“Hopahop Talita,” done without Bittová, began like a stripped down “La Cathédrale Engloutie,” then broke out in klezmer clarinets and staccato drums. Bittová returned, clapping and chanting “Zapískej” (“whistle”):
Look at me
My bones are like a flute
My lips taste good
Like the earth
She played violin while the guitarist, Mark Stewart, played a light-hearted electric guitar that sounded almost like a koto. It was here that I began wishing that every poet I know who’s ever done a reading, or plans to, could’ve seen the show, could learn from Bittová the true performative possibilities of language. Describing what she does is difficult, like describing music to someone who’s never heard it. She shifts between speaking, incanting, and singing, and the sounds of each word are given intuitive colorations that move the perceived meanings up and down a trajectory of joy and sadness. In “Zapískej,” lines like “It is not possible to step inside with dust on your shoes / It is not possible to step outside with dust on your shoes” were delivered with a wonderfully delicate force, after which the music settled into a meditative mode. Her voice returned more than halfway through, again with sounds more than actual words.
The last piece, “Elida,” began with powerful, whining violins and Bittová’s voice almost falling over in a swoon, propped up only by the words themselves. Electric guitar whirled beside the violin, then came a drum solo, then the clarinet again, trading off with violin and electric guitar and lending an oldworld cadence to the very modern problem of how to express one’s love for a bar of soap. The way she set this poem, which seems like free verse, even in Czech, is the lesson all poets should take. Why are we always forgetting the musical—and by musical I mean truly melodic—possibilities of words? Of the sounds of words? I know very few poets whose work I would describe as “musical.” It’s as if we’re afraid to relinquish control of words, to send them away from us, to allow them their own lives, their own personalities and experiences. Diamanda Galas does this, as does the Sami singer Mari Boine and the aforementioned Tanya Tagaq, though Bittová seems less invested in catharsis and history—her vocalizing seems to be always asking questions: What if we did it this way? turned it around and played it like this? What if we expressed the joy of sadness, which is the joy of being human? In his book Shamanism, Mircea Eliade wrote: “The purest poetic art seems to recreate language from an inner experience that, like the ecstacy of ‘primitives,’ reveals the essence of things.” Which is exactly what Bittová does.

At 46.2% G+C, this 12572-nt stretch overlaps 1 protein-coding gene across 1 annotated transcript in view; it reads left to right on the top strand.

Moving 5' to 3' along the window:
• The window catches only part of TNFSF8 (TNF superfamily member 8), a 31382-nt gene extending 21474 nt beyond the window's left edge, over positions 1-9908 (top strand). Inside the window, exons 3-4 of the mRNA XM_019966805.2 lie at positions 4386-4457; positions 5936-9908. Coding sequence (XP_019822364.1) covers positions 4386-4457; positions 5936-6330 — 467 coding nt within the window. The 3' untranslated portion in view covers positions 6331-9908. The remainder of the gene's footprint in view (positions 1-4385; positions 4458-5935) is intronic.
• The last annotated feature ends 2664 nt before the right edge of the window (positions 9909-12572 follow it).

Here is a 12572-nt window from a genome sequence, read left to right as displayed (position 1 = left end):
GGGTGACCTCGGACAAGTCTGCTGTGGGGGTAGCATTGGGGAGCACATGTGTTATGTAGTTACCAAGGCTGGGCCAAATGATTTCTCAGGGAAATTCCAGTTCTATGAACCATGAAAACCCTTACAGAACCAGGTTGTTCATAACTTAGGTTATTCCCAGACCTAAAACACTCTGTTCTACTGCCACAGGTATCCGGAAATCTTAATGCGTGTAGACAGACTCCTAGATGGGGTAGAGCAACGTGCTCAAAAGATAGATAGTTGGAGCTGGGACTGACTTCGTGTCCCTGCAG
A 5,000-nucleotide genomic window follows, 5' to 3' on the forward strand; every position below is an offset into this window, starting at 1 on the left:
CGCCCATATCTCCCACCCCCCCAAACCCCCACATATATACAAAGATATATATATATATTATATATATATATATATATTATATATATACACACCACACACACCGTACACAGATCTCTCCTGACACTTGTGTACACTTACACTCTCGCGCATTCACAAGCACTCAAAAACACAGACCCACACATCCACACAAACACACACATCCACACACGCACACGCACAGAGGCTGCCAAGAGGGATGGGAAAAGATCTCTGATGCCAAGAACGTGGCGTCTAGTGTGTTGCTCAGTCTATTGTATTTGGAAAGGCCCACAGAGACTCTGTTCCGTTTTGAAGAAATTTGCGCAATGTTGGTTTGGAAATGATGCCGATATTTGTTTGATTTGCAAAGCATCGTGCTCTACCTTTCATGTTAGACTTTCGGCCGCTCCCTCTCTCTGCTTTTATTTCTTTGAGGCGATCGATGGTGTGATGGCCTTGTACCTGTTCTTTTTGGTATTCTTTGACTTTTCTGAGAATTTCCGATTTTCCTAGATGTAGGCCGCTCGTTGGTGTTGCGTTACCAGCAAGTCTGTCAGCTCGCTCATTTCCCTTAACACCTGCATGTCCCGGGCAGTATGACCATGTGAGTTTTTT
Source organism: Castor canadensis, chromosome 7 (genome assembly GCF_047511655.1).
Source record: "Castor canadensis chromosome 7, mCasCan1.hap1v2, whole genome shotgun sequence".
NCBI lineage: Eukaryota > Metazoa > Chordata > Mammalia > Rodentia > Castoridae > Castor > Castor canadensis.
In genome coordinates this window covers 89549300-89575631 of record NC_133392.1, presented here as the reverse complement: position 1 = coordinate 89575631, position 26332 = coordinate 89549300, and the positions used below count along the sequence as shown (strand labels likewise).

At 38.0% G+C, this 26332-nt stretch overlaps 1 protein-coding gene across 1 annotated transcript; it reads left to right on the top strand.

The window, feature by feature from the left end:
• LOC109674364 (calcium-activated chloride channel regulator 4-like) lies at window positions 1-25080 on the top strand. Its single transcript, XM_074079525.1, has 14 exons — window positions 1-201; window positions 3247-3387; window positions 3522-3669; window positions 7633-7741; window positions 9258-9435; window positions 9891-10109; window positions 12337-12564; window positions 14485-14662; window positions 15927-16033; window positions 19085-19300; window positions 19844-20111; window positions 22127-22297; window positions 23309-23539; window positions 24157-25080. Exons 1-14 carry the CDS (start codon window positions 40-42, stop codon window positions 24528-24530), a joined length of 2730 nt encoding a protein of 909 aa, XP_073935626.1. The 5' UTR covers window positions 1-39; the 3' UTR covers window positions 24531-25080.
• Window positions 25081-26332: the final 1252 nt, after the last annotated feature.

Poets, take note.